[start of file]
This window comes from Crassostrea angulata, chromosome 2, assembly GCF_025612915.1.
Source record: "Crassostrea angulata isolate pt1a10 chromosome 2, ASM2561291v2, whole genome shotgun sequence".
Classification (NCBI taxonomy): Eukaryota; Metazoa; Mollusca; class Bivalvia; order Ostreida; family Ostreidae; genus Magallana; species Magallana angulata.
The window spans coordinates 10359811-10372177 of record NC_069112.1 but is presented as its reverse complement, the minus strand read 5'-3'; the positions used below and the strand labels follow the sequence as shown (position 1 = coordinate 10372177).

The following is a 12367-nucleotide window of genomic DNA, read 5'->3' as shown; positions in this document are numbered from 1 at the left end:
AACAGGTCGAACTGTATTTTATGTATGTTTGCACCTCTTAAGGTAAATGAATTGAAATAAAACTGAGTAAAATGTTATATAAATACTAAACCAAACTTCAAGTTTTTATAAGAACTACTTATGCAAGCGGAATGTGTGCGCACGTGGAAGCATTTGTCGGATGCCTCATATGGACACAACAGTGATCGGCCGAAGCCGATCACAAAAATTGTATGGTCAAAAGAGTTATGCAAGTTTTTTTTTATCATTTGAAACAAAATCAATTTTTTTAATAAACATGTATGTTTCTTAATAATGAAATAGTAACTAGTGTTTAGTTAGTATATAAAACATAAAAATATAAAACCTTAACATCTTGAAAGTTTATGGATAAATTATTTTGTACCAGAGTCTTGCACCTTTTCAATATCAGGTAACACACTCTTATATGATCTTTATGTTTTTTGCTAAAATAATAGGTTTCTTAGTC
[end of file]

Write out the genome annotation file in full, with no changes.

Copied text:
This window comes from Crassostrea angulata, chromosome 2, assembly GCF_025612915.1.
Source record: "Crassostrea angulata isolate pt1a10 chromosome 2, ASM2561291v2, whole genome shotgun sequence".
Classification (NCBI taxonomy): Eukaryota; Metazoa; Mollusca; class Bivalvia; order Ostreida; family Ostreidae; genus Magallana; species Magallana angulata.
The window spans coordinates 10359811-10372177 of record NC_069112.1 but is presented as its reverse complement, the minus strand read 5'-3'; the positions used below and the strand labels follow the sequence as shown (position 1 = coordinate 10372177).

The following is a 12367-nucleotide window of genomic DNA, read 5'->3' as shown; positions in this document are numbered from 1 at the left end:
AACAGGTCGAACTGTATTTTATGTATGTTTGCACCTCTTAAGGTAAATGAATTGAAATAAAACTGAGTAAAATGTTATATAAATACTAAACCAAACTTCAAGTTTTTATAAGAACTACTTATGCAAGCGGAATGTGTGCGCACGTGGAAGCATTTGTCGGATGCCTCATATGGACACAACAGTGATCGGCCGAAGCCGATCACAAAAATTGTATGGTCAAAAGAGTTATGCAAGTTTTTTTTTATCATTTGAAACAAAATCAATTTTTTTAATAAACATGTATGTTTCTTAATAATGAAATAGTAACTAGTGTTTAGTTAGTATATAAAACATAAAAATATAAAACCTTAACATCTTGAAAGTTTATGGATAAATTATTTTGTACCAGAGTCTTGCACCTTTTCAATATCAGGTAACACACTCTTATATGATCTTTATGTTTTTTGCTAAAATAATAGGTTTCTTAGTC